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Real Estate Investment Trusts, or REITs, used to offer attractive yields and a measure of stability. These days, a REIT is one of the more volatile investment choices. What’s more, even the attractiveness of the income stream is questionable… when one considers alternative income producers (e.g., convertibles, preferreds, energy trusts, etc.).

Nevertheless, in December, most REIT ETFs were chart-toppers. And that’s in spite of the dismal new home sales numbers for November.

REIT ETFs Over 1-Month Period (11/25-12/24)
Approximate % Gain
iShares Cohen Steers Realty Majors (NYSEARCA:ICF) 12.1%
SPDR DJ REIT Index (NYSEARCA:RWR) 11.6%
Vanguard REIT (NYSEARCA:VNQ) 11.5%
iShares DJ Real Estate (NYSEARCA:IYR) 11.4%
iShares FTSE NAREIT Retail (NYSEARCA:RTL) 11.2%
iShares FTSE NAREIT Industrial/Office (NYSE:FIO) 10.7%
iShares FTSE NAREIT Residential (NYSEARCA:REZ) 9.1%
iShares FTSE NAREIT Mortgage REIT (NYSEARCA:REM) 3.8%
S&P 500 1.4%
SPDR DJ International Real Estate (NYSEARCA:RWX) -2.2%
iShares NAREIT Europe (NASDAQ:IFEU) -8.2%

A cynic might quip that the run-up in REIT ETF purchases is merely a function of year-end yield hunting. Yet quarterly income payments of 1.3% hardly accounts for a chase that resulted in 9%-10% in capital appreciation over the course of a single month.

So what accounts for the recent attractiveness of the so-called total return producers… these high dividend, moderate cap app gainers? Is it the return of asset allocation, where nearly every model typically includes some allocation to REITs? Is it the fact that the biggest REITs were able to raise enough capital in the financial crisis, and that they are now showing that they will indeed be survivors?

The latter explanation gives some credence to the higher percentage gains for Vanguard REIT and iShares Cohen & Steers. In essence, the largest, most diversified index-trackers outperformed the more selective (and more exposed) Residential REIT ETF and Mortgage REIT ETF.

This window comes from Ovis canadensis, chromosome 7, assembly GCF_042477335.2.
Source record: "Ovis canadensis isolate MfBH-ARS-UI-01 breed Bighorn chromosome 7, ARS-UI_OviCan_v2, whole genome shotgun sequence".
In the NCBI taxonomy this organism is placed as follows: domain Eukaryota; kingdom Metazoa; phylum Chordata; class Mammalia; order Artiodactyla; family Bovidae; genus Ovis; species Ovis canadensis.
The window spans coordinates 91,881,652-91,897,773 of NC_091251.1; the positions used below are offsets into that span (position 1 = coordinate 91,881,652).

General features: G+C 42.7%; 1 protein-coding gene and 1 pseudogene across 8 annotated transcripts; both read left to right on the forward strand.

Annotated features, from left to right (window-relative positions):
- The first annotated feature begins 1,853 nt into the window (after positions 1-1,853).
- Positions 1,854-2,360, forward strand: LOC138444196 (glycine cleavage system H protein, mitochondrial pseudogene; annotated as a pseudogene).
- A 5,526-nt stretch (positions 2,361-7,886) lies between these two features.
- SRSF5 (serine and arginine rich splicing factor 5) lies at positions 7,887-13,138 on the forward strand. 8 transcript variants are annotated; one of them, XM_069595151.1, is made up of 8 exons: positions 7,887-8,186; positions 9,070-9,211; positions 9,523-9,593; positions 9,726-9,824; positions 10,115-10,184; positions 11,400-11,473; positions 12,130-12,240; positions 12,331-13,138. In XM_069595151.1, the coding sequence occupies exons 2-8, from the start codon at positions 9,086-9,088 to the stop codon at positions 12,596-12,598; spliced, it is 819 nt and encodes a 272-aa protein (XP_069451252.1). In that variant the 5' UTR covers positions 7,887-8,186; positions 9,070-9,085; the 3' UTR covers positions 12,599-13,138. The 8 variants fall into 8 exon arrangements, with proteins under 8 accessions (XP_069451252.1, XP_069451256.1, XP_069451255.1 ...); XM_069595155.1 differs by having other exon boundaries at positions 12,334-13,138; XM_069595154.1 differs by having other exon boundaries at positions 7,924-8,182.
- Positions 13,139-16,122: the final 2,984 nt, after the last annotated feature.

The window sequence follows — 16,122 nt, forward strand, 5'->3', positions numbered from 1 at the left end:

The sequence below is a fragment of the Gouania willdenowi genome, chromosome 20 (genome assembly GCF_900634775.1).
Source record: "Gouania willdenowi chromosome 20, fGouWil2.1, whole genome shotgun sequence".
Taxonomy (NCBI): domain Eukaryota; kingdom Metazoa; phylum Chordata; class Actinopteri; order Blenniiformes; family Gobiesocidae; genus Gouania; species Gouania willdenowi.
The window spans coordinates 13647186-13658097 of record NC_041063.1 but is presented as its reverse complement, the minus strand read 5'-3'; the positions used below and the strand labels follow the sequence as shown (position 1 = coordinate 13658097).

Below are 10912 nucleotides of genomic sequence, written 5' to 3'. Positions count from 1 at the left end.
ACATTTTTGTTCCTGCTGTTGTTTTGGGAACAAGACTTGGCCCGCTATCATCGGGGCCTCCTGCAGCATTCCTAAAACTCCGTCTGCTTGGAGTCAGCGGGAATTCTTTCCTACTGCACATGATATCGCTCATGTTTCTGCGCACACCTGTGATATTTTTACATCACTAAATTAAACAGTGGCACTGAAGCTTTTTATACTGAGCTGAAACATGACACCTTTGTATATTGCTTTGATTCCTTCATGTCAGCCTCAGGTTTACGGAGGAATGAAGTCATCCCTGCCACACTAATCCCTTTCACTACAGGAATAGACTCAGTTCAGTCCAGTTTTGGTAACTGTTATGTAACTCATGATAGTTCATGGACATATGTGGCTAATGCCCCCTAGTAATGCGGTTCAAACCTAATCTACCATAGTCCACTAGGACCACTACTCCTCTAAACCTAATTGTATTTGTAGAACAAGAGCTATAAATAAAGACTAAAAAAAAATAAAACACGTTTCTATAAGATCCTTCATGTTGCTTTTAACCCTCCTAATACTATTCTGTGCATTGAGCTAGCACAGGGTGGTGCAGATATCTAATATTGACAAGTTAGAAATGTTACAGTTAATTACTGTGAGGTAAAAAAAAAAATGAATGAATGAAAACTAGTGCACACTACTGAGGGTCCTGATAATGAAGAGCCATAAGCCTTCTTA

Yet it’s hard for me to to see how prices in the real estate industry itself warrant the sudden enthusiasm. In spite of a troubled real estate environ with rising delinquencies and rising foreclosures, the stock market’s ability to drive REIT ETFs higher may not last.

Equally curious is the lack of love for foreign REITs. Both NAREIT Europe and DJ International Real Estate posted losses. Perhaps the sudden interest in the U.S. dollar, which happened to bottom out precisely 1 month to the day, has a lot to do with the share price pattern.

I will say it again: If it is high income coupled with some capital appreciation that you seek, the better risk-reward opportunities include ETFs like SPDR Barclays Capital Convertible Bond (NYSEARCA:CWB) and JP Morgan Alerian MLP (NYSEARCA:AMJ).

Disclosure Statement: Gary Gordon, MS, CFP is the president of Pacific Park Financial, Inc., a Registered Investment Adviser with the SEC. The company and/or its clients may hold positions in the ETFs, mutual funds and/or index funds mentioned above. The company does not receive compensation from any of the fund providers covered in this feature. Moreover, the commentary does not constitute individualized investment advice. The opinions offered herein are not personalized recommendations to buy, sell or hold securities.

Source: The Appeal of REIT ETFs